The great shutdown of 2013 finally ended last week, with Congress voting to raise the debt ceiling and prevent the federal government from defaulting on obligations to pay bills it had already incurred.
When National Public Radio does a series on life after death, you know the question of what happens to us after we die is more than just a religious matter.
The news story was indeed shocking: A recent poll showed the U.S. Congress has an all-time low job approval rating.
Bummer. I just learned that I did not win the Nobel Peace Prize again this year. This is getting old. I was so confident this time that I had my tuxedo pressed and new laces put in my Converse Chuck Taylor All-Star high-top sneakers.
Politics is theater. The more emotionally involved people become in the story the closer they pay attention and the more they care. If anything the shutdown and debt ceiling fight gained a lot of press and campaign donations for a score of politicians. Bill Clinton recently mentioned that politically speaking conflict is a good thing, maybe not for the nation, but for rallying people to the polls.
The names Nunn and Carter were familiar ones to Georgia voters a while back and they are making a comeback today, thanks to a new generation of political offspring.
After a friend told me she had waited 3« hours recently to get her Georgia driver's license renewed and then had to deal with a clerk that could have passed for a robot - and an unhelpful one, at that - I thought this to be a typical example of a bunch of government bureaucrats who don't care because they don't have to. Where else are we going to go to get our driver's licenses renewed? Burger King?
If you are looking for ground zero in the fight against the Affordable Care Act, it is right here in Georgia.
The man in the checkout line bought a six-pack of beer, a gallon jug of cheap red wine and a frozen eggplant Parmesan casserole. An interesting combination, I thought. Apparently the young fellow bagging the items recognized the man, who had done some tutoring at the local high school.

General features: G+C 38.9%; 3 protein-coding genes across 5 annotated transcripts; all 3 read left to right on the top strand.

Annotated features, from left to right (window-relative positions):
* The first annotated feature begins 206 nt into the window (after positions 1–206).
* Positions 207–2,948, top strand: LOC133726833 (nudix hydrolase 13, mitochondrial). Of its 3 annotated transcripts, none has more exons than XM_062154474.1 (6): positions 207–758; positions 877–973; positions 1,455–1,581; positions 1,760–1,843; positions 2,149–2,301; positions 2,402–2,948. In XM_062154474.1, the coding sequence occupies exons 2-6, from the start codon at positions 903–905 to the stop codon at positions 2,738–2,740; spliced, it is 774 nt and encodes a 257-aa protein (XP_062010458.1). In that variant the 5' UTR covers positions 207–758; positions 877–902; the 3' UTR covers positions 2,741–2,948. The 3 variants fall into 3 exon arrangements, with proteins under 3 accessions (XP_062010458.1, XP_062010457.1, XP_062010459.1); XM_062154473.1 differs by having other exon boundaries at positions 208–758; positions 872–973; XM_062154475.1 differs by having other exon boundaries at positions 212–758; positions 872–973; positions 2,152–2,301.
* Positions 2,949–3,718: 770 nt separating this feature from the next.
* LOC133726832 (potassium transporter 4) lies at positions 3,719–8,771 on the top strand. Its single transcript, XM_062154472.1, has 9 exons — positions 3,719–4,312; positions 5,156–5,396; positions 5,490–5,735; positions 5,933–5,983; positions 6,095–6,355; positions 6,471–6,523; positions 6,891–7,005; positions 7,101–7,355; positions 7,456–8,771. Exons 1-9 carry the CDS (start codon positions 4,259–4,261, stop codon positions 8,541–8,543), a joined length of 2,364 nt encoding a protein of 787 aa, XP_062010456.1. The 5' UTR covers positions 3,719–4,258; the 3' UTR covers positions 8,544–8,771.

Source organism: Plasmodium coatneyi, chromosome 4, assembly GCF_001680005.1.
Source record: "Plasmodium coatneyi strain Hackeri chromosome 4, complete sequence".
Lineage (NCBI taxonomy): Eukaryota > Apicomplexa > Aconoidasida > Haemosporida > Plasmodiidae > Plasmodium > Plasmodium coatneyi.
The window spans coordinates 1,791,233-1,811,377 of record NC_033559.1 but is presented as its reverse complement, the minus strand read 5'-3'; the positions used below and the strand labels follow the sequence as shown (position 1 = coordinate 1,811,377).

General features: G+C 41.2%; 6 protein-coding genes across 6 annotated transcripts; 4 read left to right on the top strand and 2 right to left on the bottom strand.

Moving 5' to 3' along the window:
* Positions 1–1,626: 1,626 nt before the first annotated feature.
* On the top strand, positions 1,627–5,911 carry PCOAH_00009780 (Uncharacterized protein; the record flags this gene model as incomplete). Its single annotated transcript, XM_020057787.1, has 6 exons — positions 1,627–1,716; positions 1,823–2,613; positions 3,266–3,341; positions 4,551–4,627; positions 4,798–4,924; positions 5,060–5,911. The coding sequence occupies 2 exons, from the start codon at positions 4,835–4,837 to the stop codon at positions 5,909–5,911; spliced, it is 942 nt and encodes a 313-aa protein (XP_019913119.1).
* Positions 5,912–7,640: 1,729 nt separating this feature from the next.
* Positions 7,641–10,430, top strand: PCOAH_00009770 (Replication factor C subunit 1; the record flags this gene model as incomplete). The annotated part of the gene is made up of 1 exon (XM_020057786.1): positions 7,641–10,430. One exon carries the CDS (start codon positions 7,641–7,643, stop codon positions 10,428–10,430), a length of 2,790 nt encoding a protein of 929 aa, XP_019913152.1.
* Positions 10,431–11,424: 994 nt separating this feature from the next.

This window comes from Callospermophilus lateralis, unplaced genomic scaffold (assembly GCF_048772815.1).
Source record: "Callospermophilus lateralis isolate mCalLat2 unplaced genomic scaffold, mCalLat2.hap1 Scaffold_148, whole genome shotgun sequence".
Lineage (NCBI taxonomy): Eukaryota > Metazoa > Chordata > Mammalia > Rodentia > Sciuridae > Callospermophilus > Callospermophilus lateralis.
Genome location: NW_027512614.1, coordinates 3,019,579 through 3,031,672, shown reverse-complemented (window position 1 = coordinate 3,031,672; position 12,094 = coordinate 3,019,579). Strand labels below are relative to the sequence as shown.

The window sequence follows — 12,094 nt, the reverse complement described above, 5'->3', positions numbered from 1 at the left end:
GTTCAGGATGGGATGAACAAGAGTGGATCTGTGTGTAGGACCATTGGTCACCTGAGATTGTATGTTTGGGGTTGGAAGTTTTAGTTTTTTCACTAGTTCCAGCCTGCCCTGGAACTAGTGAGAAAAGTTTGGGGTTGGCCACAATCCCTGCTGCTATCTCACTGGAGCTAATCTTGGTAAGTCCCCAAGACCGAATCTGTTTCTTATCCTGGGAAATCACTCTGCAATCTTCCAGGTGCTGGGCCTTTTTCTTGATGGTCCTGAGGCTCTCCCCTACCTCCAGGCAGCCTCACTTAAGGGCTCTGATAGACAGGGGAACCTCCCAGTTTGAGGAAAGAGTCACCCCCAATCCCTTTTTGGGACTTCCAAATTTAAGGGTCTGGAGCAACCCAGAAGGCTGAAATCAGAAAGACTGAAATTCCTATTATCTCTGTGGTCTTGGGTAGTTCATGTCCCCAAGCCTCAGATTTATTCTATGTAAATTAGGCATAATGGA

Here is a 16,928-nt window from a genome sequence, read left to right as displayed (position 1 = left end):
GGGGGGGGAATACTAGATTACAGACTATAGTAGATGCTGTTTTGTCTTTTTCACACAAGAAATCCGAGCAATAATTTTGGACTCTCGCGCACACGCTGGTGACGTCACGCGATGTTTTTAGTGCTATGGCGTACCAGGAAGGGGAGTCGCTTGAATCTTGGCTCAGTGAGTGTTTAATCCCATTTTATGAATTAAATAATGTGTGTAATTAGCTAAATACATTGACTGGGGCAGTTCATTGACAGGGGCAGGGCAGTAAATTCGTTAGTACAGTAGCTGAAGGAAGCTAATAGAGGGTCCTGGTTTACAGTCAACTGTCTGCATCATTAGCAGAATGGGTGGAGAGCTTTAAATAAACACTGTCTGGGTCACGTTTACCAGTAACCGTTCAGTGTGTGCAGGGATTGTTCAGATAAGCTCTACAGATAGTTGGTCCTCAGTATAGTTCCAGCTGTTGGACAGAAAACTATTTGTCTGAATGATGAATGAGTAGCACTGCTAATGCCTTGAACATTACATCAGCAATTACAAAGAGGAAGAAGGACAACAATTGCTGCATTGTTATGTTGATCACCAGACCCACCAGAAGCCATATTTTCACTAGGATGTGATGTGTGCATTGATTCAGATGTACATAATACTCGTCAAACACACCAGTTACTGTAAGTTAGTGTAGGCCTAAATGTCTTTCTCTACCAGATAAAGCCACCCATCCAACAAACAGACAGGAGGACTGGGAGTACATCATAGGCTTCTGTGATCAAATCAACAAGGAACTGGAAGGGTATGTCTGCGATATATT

Despite the rants of publicity-seeking bigots, the blather of Twitter twits and a national news media more interested in scooping the competition than in accurate reporting, the fact is that our American system of justice presumes one is innocent until proven guilty.
A few years ago, I mentioned in a column my childhood dream of being a hermit, living in the top of a lighthouse and writing great literature. I no longer express that dream as I subsequently received numerous emails and comments regarding lighthouses for sale – in Wisconsin. When a link was forwarded by my husband, I decided to stay away from the topic.
Has Washington gone crazy?
It looks like our legislators are about to lose one of their most cherished perks: free football tickets. Bless their hearts.
When you are governor of Georgia. you quickly learn an essential lesson: Sometimes it's necessary to go to war with the Atlanta media. It's a long-established tradition in state politics.
Again ... another mass shooting. Again ... the shooter is killed. We will never know exactly why he did this awful thing. Apparently he was mentally ill, but that alone is not an explanation.
I came of age in the 1970s. Carole King composed the soundtrack to my early college years. And not just mine, it appears. Her 1971 album, "Tapestry" is, even to this day, one of the best-selling albums of all time.
It is getting more and more difficult to exclude people who may look or believe a little differently than you.
It was like deja vu all over again.
The Cherokee County Republican Party has a blurb on its website about Rep. Sam Moore, who won the 22nd District ouse seat earlier this month following the death of veteran lawmaker Calvin Hill. Among other tidbits about Moore are his hobbies, including this: "Playing jokes … watch out. You have been warned!"
It was a spectacle you seldom see during a legislative session.
At one time or another we've all received a survey from an organization or a political campaign.
This, as stated above, is an open letter to the person who stole my jacket. While I don't know who you are exactly, you know who you are (I hope), and if you are the person who stole my jacket and are reading this, this open letter is directed at you (or someone who knows you and will turn you in).
Let me run some numbers by you.
It's not hard to identify with Utah mom Judy Cox's frustration. She was recently shopping in her local mall with her 18-year-old son when she spotted the window display in the PacSun boutique.
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